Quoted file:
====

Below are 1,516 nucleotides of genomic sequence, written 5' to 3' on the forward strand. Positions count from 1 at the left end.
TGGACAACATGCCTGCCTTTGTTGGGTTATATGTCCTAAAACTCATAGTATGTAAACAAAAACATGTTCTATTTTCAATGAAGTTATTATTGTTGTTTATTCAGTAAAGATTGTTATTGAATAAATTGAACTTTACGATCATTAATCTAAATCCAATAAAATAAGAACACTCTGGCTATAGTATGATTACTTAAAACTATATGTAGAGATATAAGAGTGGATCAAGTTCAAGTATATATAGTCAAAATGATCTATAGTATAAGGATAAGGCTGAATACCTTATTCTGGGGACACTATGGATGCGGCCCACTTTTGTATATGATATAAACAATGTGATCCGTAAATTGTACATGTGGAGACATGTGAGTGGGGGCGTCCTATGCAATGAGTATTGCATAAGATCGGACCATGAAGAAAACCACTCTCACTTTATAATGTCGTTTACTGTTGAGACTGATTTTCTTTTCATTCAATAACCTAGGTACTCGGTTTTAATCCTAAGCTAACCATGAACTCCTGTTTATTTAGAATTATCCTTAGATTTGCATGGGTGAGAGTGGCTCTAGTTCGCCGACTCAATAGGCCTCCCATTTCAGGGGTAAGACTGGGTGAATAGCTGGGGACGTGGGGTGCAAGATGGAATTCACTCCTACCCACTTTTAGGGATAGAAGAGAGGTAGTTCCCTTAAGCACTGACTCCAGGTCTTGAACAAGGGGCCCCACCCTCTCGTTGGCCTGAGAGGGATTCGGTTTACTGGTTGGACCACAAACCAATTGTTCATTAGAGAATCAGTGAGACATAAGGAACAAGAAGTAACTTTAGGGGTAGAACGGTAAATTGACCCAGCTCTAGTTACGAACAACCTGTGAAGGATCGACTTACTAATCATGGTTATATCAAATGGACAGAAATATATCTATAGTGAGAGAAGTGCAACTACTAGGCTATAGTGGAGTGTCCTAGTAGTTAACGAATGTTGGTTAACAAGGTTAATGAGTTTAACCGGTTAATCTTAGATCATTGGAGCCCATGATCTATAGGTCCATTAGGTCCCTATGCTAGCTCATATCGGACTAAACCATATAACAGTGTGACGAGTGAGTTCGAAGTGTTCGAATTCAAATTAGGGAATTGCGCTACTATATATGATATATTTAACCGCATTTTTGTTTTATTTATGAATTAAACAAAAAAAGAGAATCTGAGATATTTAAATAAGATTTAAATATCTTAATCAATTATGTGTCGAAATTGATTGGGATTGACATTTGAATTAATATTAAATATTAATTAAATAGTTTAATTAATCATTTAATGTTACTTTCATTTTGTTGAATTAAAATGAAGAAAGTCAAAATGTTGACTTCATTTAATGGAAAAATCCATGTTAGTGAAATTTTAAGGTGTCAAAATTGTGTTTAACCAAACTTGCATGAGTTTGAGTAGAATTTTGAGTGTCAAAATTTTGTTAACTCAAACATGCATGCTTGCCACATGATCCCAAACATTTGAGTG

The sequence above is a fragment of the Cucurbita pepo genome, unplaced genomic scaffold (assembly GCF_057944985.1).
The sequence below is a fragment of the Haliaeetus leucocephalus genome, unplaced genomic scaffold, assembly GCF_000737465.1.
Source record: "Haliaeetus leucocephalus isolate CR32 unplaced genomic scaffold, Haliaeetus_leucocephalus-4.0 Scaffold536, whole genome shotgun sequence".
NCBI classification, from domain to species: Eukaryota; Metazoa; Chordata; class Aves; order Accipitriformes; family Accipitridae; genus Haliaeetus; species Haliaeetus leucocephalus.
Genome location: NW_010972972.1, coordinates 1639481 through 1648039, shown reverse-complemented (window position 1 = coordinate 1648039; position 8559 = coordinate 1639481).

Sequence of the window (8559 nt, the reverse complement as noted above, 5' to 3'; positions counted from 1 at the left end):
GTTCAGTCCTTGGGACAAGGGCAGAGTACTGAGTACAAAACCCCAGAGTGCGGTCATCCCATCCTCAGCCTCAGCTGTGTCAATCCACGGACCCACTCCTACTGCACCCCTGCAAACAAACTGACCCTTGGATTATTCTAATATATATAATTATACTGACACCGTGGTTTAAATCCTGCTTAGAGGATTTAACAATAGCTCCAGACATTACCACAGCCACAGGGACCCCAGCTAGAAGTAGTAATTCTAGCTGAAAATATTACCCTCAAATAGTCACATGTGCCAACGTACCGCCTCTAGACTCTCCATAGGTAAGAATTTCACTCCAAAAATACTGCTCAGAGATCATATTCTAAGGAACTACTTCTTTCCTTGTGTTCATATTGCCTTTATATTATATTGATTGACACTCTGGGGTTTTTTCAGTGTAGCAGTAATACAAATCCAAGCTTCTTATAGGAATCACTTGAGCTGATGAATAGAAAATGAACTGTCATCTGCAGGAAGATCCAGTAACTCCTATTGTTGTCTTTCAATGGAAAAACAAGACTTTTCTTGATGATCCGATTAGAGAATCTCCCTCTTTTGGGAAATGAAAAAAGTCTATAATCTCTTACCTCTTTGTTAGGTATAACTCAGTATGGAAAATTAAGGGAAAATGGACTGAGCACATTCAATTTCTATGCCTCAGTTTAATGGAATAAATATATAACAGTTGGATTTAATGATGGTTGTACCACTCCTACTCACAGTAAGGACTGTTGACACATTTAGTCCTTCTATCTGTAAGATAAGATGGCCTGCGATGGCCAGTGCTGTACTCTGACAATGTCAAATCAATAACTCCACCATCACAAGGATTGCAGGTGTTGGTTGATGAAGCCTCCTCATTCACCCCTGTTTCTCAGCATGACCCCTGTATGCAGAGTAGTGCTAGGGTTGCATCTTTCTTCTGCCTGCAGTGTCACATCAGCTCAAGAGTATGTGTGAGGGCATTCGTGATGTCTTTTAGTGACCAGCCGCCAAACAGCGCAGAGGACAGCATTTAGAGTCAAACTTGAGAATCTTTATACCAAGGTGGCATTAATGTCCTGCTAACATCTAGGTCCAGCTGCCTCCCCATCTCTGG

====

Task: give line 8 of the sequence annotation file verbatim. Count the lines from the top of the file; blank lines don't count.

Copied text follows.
Sequence of the window (8559 nt, the reverse complement as noted above, 5' to 3'; positions counted from 1 at the left end):